Both SNCC and Vietnam put Zinn ahead of the curve of white radicals. Little that was in SNCC would have surprised the young black activists who drove that organization, and little in Vietnam would have surprised either the War Resisters League (WRL) or SNCC. In July 1964, WRL called for immediate and unconditional withdrawal from Vietnam, a few months after SNCC’s Bob Moses and Fannie Lou Hamer had declared their solidarity with the Vietnamese, pointing out that the United States treated people of color in Vietnam or in the Deep South in much the same way. It is noteworthy that SNCC denounced the draft a full year before Students for a Democratic Society. As Duberman notes, “SNCC was far ahead of the general population in criticizing American policy in Southeast Asia, pointing to the hypocrisy of sending troops to ‘fight for democracy’ abroad while refusing to send marshals to secure black voting rights in the Deep South.” Zinn’s views of civil rights and the Vietnam war were honed in his close interactions with SNCC, and of course his own experience of war as a bombardier in World War II.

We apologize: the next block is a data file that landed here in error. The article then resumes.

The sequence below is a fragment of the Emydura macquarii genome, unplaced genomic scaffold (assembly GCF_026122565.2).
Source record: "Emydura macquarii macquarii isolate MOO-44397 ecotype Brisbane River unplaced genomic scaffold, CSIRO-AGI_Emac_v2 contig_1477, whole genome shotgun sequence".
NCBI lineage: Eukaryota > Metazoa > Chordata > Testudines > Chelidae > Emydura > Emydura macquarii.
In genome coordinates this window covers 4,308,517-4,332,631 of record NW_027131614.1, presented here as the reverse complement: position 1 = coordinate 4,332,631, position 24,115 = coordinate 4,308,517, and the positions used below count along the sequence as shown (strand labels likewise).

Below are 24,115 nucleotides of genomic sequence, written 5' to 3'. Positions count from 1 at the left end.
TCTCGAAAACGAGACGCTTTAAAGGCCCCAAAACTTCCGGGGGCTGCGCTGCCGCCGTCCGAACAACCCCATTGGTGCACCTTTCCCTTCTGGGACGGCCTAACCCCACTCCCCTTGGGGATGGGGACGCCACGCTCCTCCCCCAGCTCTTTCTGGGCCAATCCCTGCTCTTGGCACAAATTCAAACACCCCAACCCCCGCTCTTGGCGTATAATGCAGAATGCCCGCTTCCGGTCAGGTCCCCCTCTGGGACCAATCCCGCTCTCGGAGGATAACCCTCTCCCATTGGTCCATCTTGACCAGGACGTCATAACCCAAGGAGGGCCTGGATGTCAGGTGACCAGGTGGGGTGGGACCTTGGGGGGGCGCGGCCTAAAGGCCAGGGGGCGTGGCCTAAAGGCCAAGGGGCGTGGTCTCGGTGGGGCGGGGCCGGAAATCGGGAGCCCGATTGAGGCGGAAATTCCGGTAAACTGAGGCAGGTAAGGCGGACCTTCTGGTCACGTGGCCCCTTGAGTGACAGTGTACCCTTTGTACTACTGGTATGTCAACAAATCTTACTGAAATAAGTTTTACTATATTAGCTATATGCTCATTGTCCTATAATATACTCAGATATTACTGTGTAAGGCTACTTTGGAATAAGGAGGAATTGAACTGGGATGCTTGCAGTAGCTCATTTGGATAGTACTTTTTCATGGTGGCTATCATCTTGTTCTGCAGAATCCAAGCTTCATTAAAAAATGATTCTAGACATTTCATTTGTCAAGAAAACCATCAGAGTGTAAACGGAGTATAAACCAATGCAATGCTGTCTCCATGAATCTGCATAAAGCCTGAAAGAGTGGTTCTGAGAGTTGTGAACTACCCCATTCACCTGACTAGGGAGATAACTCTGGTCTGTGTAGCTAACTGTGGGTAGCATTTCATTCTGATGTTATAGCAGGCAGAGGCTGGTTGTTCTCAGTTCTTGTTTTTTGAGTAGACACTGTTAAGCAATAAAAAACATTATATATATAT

When the Vietnam War ended in 1975, Zinn, then only 53, found himself adrift. His “unchanging focus” in his writings, Duberman notes, meant that Zinn had “little left to add by way of commentary that was fresh.” Zinn’s framework had been set by the categories of class and race, and the new social movements did not immediately make sense to him. Feminism and gay rights — identity politics — did not earn his disfavor, but he could not grasp their significance. There is considerable material in Duberman’s account to show that Zinn’s personal life (his relationship with his wife, in particular) had been shaped by his era and that the critique of social relations in the family (one of the parts of second-wave feminism) had little impact on the Zinn household. If Zinn had taken in hand the vibrancy of these new movements, he might have been less disposed to despondency as Reaganism unfolded. Conservatism seemed to be on the ascendency, but the critiques of family and social relations laid on the dining table of American homes would earn dividends in the decades to come. It was unfathomable that feminism and gay rights would not shift the intolerable suffocation of American life and challenge the bedrock assumptions not only of conservatism but also of liberalism. This is not to say that either feminism or gay rights are inherently progressive, but that the critique of the bourgeois family would certainly enable a richer understanding of social life—one that would perhaps nudge aside the overwhelmingly private character of leisure and home and revive ideas of community and belonging.